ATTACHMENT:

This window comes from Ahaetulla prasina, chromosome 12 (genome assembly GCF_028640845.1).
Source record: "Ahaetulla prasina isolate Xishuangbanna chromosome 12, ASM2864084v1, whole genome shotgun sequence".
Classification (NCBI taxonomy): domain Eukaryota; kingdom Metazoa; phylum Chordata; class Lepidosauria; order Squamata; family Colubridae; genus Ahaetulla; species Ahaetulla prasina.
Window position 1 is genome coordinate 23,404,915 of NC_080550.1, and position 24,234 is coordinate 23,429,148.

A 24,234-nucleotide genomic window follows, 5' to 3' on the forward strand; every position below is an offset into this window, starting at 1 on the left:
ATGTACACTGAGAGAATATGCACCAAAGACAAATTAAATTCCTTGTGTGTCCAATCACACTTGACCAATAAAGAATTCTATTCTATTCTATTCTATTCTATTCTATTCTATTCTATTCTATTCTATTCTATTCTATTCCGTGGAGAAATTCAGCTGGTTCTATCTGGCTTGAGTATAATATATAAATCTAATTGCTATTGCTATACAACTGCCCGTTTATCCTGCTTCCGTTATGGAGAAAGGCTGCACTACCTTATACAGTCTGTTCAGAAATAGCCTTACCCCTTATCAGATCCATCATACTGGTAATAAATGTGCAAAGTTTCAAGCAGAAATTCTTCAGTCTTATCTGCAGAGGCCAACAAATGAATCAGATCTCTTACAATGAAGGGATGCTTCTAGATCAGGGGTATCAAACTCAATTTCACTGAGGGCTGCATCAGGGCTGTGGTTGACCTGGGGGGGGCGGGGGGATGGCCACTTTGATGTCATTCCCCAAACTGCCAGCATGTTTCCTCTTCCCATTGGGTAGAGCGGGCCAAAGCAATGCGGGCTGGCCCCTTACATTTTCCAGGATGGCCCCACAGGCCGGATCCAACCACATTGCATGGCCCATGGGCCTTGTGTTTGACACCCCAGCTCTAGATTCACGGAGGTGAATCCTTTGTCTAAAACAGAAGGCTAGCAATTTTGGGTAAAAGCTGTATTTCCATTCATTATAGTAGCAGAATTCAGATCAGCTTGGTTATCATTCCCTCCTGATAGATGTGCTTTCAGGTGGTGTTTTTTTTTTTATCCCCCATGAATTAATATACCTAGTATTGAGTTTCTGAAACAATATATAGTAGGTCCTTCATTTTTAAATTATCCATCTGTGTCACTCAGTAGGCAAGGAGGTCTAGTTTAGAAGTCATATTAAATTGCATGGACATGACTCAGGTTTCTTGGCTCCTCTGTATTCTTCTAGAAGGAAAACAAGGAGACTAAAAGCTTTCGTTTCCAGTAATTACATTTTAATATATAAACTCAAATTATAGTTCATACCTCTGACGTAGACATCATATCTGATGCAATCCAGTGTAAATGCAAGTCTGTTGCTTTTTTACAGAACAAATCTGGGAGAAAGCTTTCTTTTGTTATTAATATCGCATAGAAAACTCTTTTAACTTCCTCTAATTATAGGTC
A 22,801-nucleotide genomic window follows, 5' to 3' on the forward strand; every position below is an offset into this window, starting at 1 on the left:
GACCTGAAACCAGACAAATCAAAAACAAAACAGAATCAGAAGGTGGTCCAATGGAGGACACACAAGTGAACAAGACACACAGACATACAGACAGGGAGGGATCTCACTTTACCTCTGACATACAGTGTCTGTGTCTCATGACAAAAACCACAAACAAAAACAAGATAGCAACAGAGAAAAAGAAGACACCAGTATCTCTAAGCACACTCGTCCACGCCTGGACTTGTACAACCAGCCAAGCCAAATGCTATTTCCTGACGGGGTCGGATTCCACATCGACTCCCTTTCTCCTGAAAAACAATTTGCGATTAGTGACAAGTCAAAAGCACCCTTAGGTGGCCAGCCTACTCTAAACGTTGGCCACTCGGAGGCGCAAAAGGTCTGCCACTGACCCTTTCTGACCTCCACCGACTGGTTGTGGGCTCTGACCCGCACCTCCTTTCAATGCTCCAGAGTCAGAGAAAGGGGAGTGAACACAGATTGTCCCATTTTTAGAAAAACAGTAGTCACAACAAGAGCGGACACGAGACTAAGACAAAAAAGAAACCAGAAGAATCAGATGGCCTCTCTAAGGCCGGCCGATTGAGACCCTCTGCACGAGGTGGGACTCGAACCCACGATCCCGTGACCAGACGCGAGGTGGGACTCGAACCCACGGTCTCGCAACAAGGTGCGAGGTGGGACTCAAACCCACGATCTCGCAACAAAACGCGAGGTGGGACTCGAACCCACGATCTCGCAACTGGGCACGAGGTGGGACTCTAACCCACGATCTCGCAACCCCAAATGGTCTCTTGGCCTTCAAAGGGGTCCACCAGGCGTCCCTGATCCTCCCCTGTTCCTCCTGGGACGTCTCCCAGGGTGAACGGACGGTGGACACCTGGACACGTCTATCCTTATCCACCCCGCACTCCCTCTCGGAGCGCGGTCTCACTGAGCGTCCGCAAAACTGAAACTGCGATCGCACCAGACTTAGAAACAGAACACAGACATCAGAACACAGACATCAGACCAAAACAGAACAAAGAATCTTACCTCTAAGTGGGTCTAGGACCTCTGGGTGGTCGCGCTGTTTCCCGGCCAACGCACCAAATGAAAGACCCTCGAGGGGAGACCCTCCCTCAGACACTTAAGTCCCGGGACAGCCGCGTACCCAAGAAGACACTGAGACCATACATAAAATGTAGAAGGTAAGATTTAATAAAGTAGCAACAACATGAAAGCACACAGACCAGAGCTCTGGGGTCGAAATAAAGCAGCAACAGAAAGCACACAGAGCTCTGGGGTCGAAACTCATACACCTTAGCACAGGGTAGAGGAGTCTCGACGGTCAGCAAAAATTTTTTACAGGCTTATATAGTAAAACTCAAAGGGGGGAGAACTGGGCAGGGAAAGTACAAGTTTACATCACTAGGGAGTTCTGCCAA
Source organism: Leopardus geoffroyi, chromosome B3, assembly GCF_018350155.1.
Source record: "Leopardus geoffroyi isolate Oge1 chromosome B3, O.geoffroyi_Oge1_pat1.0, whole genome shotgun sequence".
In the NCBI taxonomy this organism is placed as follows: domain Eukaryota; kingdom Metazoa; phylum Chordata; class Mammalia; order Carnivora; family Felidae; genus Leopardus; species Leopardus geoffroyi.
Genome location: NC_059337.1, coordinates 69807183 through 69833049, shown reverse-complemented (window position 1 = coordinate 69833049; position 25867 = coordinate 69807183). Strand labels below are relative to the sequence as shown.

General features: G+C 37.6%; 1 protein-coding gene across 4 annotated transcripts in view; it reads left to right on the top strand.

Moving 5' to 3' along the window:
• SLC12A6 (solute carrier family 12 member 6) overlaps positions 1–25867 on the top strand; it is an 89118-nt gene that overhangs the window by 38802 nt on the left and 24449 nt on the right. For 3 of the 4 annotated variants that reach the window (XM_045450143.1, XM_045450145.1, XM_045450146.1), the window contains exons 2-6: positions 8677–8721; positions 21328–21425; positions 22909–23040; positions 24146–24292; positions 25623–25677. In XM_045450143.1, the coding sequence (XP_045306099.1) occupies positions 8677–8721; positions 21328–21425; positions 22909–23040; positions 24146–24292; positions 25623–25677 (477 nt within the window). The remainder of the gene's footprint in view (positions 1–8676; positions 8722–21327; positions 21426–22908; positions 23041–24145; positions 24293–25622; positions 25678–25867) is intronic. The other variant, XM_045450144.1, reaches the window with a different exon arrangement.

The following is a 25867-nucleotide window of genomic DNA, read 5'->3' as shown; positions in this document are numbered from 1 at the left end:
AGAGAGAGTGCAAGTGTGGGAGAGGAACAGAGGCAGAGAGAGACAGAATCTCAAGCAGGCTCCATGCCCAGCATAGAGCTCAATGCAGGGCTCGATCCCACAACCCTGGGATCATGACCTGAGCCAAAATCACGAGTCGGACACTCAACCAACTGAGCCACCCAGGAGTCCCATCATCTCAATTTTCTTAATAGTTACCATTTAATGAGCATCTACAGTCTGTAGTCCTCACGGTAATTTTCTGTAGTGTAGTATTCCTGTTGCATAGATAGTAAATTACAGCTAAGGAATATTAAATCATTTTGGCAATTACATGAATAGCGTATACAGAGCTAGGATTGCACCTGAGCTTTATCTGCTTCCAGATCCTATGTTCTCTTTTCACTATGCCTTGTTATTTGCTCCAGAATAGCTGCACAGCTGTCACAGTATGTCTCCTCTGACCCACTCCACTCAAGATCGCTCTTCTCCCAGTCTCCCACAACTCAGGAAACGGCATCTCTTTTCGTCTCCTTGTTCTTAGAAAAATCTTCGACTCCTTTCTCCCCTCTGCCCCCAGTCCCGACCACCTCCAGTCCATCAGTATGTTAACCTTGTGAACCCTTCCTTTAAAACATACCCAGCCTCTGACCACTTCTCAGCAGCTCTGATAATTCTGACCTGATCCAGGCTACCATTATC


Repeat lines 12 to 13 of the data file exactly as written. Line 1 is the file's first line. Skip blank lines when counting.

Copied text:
Genome location: NC_059337.1, coordinates 69807183 through 69833049, shown reverse-complemented (window position 1 = coordinate 69833049; position 25867 = coordinate 69807183). Strand labels below are relative to the sequence as shown.

General features: G+C 37.6%; 1 protein-coding gene across 4 annotated transcripts in view; it reads left to right on the top strand.